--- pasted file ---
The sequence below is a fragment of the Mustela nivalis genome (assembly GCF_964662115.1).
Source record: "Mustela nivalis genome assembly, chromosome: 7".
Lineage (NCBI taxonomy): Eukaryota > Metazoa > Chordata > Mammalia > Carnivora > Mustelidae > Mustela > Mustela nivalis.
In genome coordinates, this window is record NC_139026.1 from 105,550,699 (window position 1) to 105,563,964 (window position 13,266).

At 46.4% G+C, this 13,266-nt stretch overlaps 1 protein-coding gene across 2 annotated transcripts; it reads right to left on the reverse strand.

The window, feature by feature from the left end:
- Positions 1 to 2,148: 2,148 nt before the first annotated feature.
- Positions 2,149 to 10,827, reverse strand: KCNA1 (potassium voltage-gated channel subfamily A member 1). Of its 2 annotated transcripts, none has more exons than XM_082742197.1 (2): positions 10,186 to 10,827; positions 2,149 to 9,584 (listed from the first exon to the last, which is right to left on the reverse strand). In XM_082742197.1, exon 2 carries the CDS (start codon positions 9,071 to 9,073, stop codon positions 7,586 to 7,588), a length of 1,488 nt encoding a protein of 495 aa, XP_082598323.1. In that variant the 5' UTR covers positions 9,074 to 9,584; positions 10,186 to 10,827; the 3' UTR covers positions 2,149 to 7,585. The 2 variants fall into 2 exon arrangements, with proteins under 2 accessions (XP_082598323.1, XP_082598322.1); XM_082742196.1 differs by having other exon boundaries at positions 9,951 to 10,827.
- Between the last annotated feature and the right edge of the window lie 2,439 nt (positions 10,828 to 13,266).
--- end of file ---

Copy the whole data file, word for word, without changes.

The sequence below is a fragment of the Mustela nivalis genome (assembly GCF_964662115.1).
Source record: "Mustela nivalis genome assembly, chromosome: 7".
Lineage (NCBI taxonomy): Eukaryota > Metazoa > Chordata > Mammalia > Carnivora > Mustelidae > Mustela > Mustela nivalis.
In genome coordinates, this window is record NC_139026.1 from 105,550,699 (window position 1) to 105,563,964 (window position 13,266).

At 46.4% G+C, this 13,266-nt stretch overlaps 1 protein-coding gene across 2 annotated transcripts; it reads right to left on the reverse strand.

The window, feature by feature from the left end:
- Positions 1 to 2,148: 2,148 nt before the first annotated feature.
- Positions 2,149 to 10,827, reverse strand: KCNA1 (potassium voltage-gated channel subfamily A member 1). Of its 2 annotated transcripts, none has more exons than XM_082742197.1 (2): positions 10,186 to 10,827; positions 2,149 to 9,584 (listed from the first exon to the last, which is right to left on the reverse strand). In XM_082742197.1, exon 2 carries the CDS (start codon positions 9,071 to 9,073, stop codon positions 7,586 to 7,588), a length of 1,488 nt encoding a protein of 495 aa, XP_082598323.1. In that variant the 5' UTR covers positions 9,074 to 9,584; positions 10,186 to 10,827; the 3' UTR covers positions 2,149 to 7,585. The 2 variants fall into 2 exon arrangements, with proteins under 2 accessions (XP_082598323.1, XP_082598322.1); XM_082742196.1 differs by having other exon boundaries at positions 9,951 to 10,827.
- Between the last annotated feature and the right edge of the window lie 2,439 nt (positions 10,828 to 13,266).